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  • Smita Parikh, MD

Not pregnant yet? When to see a specialist

Simply put: If you are a female who is over the age of 35 and have been having unprotected intercourse for over 6 months or if you are less than 35 years old and have been trying for one year and are still not pregnant, you should seek the help of a board certified reproductive endocrinologist (RE) - an ob/gyn physician who has had additional specialized training in reproductive medicine and infertility.


In most cases, to see a fertility specialist, insurance generally requires that you first see your primary care doctor or your gynecologist to get a referral. (It's best to call your insurance company to find out their specific requirements). Once you receive your referral you can schedule your appointment with the fertility doctor. Make sure to try and schedule your appointment at a time when both you and your partner are available since your partner will also need to be evaluated.


At your first appointment, your RE will get a detailed medical history from both you and your partner. Be prepared to answer LOTS of personal questions about your sex life. They will also perform a physical exam, which will likely include a pelvic exam and an ultrasound to look at your ovaries and uterus. Once that has been completed, they will order some blood work. Your partner will have to provide a semen sample for analysis and your physician may order blood work for him as well. The bloodwork that your RE will order depends largely on your medical history.


After your RE receives the results of the blood work, you will schedule another appointment to discuss the results. They may be able to determine if there is a reason for your infertility or you may also require more testing and those procedures will need to be scheduled. It is important to note, that in 30% of couples, a diagnosis cannot be made - this is known as "unexplained infertility" but you can still undergo treatments to get pregnant. Once you have completed initial testing, based on your history and diagnosis, the RE will present you with a few options on how to best proceed and what your chances of success will be with each of those options.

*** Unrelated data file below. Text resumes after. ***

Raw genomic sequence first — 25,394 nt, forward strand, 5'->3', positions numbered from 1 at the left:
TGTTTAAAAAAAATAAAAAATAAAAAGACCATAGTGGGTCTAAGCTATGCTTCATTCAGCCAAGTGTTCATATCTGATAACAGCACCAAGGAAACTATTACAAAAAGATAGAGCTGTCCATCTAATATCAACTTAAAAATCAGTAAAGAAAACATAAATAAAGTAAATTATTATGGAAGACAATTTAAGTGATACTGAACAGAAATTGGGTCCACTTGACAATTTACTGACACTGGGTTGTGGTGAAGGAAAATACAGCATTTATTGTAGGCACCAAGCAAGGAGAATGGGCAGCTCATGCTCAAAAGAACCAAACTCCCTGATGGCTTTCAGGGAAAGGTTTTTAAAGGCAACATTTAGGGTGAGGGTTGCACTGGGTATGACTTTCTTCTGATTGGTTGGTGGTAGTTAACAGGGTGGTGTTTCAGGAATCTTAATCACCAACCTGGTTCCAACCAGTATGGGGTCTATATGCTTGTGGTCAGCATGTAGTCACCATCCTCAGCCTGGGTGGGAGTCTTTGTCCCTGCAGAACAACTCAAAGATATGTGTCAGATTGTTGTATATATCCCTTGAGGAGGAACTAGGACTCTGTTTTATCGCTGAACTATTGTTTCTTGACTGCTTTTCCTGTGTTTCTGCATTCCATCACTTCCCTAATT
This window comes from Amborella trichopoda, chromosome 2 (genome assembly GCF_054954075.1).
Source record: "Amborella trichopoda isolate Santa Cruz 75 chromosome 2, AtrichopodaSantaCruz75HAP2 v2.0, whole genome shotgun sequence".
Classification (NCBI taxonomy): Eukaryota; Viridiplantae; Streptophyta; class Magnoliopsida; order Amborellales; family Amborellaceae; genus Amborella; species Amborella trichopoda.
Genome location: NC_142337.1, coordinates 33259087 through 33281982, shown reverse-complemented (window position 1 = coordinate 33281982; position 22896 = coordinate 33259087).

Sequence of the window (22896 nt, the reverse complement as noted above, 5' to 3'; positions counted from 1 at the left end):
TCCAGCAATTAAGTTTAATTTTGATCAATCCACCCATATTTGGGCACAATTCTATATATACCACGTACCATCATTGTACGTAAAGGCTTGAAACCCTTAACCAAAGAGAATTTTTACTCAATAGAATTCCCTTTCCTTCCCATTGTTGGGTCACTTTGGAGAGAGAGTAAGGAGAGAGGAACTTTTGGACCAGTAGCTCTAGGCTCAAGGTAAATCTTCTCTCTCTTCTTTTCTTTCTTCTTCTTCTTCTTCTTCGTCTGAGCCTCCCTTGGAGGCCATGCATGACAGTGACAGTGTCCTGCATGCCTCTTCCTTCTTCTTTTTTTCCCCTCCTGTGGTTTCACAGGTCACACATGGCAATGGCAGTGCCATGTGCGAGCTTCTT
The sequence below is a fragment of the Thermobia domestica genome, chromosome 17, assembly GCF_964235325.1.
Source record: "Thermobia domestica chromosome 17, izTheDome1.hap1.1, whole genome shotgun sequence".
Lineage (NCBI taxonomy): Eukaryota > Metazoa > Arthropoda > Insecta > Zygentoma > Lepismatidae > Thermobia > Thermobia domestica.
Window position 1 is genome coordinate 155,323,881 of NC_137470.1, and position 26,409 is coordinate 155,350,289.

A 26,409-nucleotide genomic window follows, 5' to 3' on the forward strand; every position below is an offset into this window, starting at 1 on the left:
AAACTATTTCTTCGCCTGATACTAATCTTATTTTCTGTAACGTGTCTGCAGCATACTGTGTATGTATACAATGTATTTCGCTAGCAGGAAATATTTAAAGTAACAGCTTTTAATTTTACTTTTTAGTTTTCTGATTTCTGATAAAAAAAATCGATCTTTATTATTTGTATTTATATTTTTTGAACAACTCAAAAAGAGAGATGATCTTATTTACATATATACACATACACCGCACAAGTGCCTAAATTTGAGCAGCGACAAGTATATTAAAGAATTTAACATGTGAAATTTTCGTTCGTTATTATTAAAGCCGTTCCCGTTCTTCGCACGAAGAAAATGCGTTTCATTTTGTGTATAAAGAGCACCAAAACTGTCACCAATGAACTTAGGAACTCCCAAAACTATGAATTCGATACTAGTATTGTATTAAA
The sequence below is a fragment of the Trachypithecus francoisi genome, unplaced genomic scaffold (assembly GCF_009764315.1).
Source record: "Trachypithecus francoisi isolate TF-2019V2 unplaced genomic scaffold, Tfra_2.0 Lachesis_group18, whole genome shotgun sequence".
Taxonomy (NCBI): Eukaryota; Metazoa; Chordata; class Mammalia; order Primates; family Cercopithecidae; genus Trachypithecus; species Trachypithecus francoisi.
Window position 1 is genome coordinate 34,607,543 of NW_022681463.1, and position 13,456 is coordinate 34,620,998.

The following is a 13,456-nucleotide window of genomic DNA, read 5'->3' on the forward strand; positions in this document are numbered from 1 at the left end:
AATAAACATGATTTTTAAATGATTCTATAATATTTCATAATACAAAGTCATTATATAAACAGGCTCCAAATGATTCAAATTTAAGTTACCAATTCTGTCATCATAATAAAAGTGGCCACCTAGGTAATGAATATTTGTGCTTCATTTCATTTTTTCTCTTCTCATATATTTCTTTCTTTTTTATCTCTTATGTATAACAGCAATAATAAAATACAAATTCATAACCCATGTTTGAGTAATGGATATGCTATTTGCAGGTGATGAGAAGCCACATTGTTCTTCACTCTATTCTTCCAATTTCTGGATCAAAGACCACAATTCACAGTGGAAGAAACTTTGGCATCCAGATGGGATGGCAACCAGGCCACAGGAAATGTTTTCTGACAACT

Additionally, if you decide to undergo further treatment, some insurance companies will provide coverage, while other may only provide partial coverage, or none at all. Most fertility clinics have someone who can help you navigate this process and understand what financing options are available if needed.


Feel free to email me at info@thefertilityadvisor.com if you have any questions about this initial visit.



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Disclaimer:  The role of The Fertility Advisor is not to provide health care, medical services, or to diagnose, treat or cure any disease, condition or other physical or mental ailment of the human body. Rather, the Fertility Advisor is an unbiased guide who educates and empowers clients by helping them understand the best ways to maximize their fertility and understand what their treatment options are to achieve pregnancy.  The Fertility Advisor is not acting in the capacity of a licensed physician, nutritionist, psychiatrist or psychologist, or other licensed or registered professional, and that any advice given by The Fertility Advisor is not meant to take the place of advice by these professionals. If you are under the care of a health care professional or currently use prescription medications, you should discuss any potential treatments with your doctor. You should not discontinue any prescription medications without first consulting your healthcare provider. The information received should not be seen as medical advice and is not meant to take the place of seeing licensed health professionals.